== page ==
Louisiana sports radio talk show host Seth Dunlap publicly acknowledged he is gay in an open letter criticizing New Orleans Saints quarterback Drew Brees for recording a video for the anti-gay organization Focus on the Family. In response, his own radio station, WWL, posted a tweet calling him a “fag.”
On Tuesday, Dunlap posted a tweet, unrelated to his criticism of Brees.
Which of these 5 “overreactions” isn’t actually an overreaction? You tell me… https://t.co/N9gMTaE7HV
— Seth Dunlap (@sethdunlap) September 10, 2019
One of the responses, tweeted from WWL’s own Twitter account, read: “That you’re a fag.”
WWL posted this tweet in response:
We are aware of a tweet that went out today from the WWL account. The content of the tweet is categorically offensive and abhorrent to the station. We are actively investigating this incident and will take swift and appropriate action once we determine how this occurred.
— WWL Radio (@WWLAMFM) September 11, 2019
Dunlap was angered that Brees not only recorded the video for Focus On The Family, but when Brees was battered with criticism for partnering with the very anti-gay group, instead of distancing himself and apologizing, he insisted his critics were wrong.
That’s when Dunlap chose to respond to Brees, in a very respectful open letter, which he posted to Facebook.
“I am a gay man who has worked nearly two decades in the sports media industry,” Dunlap said, later adding he is “an out-and-open gay man.”
Outsports reports it’s “his first public statement about his sexuality.”
“My personal experience, not headlines or Twitter innuendo, caused me to recoil at your initial video, and become even further flummoxed at your response today,” Dunlap wrote.
“I’m asking for reflection on how your words and your seeming-embrace of an odious, bigoted organization can cause a vulnerable and constantly-attacked community to recoil. If I can offer unsolicited advice; take the time to directly distance yourself from these hateful people,” he added, referring to Focus on the Family.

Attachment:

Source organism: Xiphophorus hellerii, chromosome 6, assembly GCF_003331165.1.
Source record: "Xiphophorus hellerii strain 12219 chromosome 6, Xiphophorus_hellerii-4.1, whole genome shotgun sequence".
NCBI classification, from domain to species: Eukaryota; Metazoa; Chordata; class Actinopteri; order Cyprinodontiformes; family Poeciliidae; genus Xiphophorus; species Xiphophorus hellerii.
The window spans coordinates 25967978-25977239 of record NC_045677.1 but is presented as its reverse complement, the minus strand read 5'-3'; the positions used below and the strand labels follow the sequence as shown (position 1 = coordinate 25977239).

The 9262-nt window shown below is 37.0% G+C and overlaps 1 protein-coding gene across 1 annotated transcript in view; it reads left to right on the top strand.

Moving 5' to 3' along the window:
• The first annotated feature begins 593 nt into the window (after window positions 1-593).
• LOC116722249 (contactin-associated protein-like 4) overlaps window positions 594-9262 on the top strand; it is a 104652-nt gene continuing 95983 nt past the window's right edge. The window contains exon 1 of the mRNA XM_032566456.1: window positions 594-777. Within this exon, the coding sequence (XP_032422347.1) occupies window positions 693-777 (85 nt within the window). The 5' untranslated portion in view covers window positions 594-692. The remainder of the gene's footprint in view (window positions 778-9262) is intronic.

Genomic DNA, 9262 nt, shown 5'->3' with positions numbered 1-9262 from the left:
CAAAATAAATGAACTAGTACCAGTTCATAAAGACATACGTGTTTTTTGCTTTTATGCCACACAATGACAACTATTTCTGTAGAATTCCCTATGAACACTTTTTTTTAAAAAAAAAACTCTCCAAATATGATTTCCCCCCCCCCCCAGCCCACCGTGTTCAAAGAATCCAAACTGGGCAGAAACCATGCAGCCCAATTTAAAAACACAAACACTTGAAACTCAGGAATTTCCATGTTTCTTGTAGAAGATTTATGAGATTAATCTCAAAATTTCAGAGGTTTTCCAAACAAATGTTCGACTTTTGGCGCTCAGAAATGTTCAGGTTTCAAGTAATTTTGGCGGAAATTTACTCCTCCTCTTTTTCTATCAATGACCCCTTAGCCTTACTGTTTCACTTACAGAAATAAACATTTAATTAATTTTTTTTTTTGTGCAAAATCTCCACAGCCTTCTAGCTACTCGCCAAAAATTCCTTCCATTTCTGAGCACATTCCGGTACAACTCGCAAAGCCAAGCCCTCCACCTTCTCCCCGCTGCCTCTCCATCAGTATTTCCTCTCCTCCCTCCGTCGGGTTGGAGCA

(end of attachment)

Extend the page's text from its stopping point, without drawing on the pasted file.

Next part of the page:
In his open letter Dunlap talks a lot about the shame he felt about being gay, and says Brees attempt to shame his critics for rightly condemning his association with the anti-gay group prompted him to respond.
“So, shame has been an ever-present passenger in my life,” Dunlap wrote. “I feel like I understand it as well as nearly anybody alive. I’m no different than every gay, lesbian, bisexual, transgender, or queer person in the world. When you say, “shame on them,” when referencing the men and women with a platform who have written or discussed your video the past few days, those words are incredibly hurtful.”
On Wednesday, one day after the vulgar and offensive tweet was posted and deleted, Dunlap wrote:
Being yourself has never been more important. The hate that has infected our society threatens to tear us apart from the inside out. I’m overwhelmed, but I’m also very proud of who I am and the life I live.
I’ll be taking tonight off from the show to reflect and decompress.
— Seth Dunlap (@sethdunlap) September 11, 2019
‘The worst day of the presidency so far for Donald Trump’: Advisor to four presidents
President Donald Trump has not had a worse day in office than he suffered on Friday, according to a top former White House advisor.
David Gergen served in the administrations of Richard Nixon, Gerald Ford, Ronald Reagan and Bill Clinton. He was interviewed Friday night by CNN's Anderson Cooper.
"If you are looking to throw somebody under the bus, Gordon Sondland would probably be a prime candidate to be next in line to be thrown under the bus," Cooper said.
"I think the president will wait patiently to see what he says and then decide," Gergen replied.
He then offered his analysis of the situation.
Chris Hayes breaks down the ‘busy day in the criminal chronicles of one President Donald J. Trump’
MSNBC anchor Chris Hayes connected the dots between all of the bombshell news that was reported Friday in the impeachment hearings into President Donald Trump.
"Good God, today has been ten days and this week has been ten weeks," Hayes said. "And there are a million things happening at once."
"Just in the past couple of hours, for instance, we just got this incredibly incriminating and damning behind closed doors testimony from a U.S. foreign service officer that was still supposed to be kind of like the B-story today, the sideshow," he explained. "It's a guy who works in the U.S. embassy in Ukraine, a guy named David Holmes. He testified behind closed doors that he could hear president Trump talking on the phone to the U.S. Ambassador to the European Union who was an inaugural donor, and they were in a restaurant in Kiev and the president was shouting so loudly on the phone that [Gordon] Sondland had to hold the phone away from his ear because it was hurting his eardrum, so then everyone could hear."
Trump ignored aides’ advice before first Ukraine call — and it destroyed his impeachment defense: report
President Donald Trump has repeatedly referred to himself as his own top advisor and a political "genius." But his interactions with Ukraine at the heart of the impeachment inquiry could demonstrate the limitations of such an approach to governing.
Friday's bombshell, behind-closed-door testimony from David Holmes has made White House aides unhappy, but the bad news for the administration did not stop there.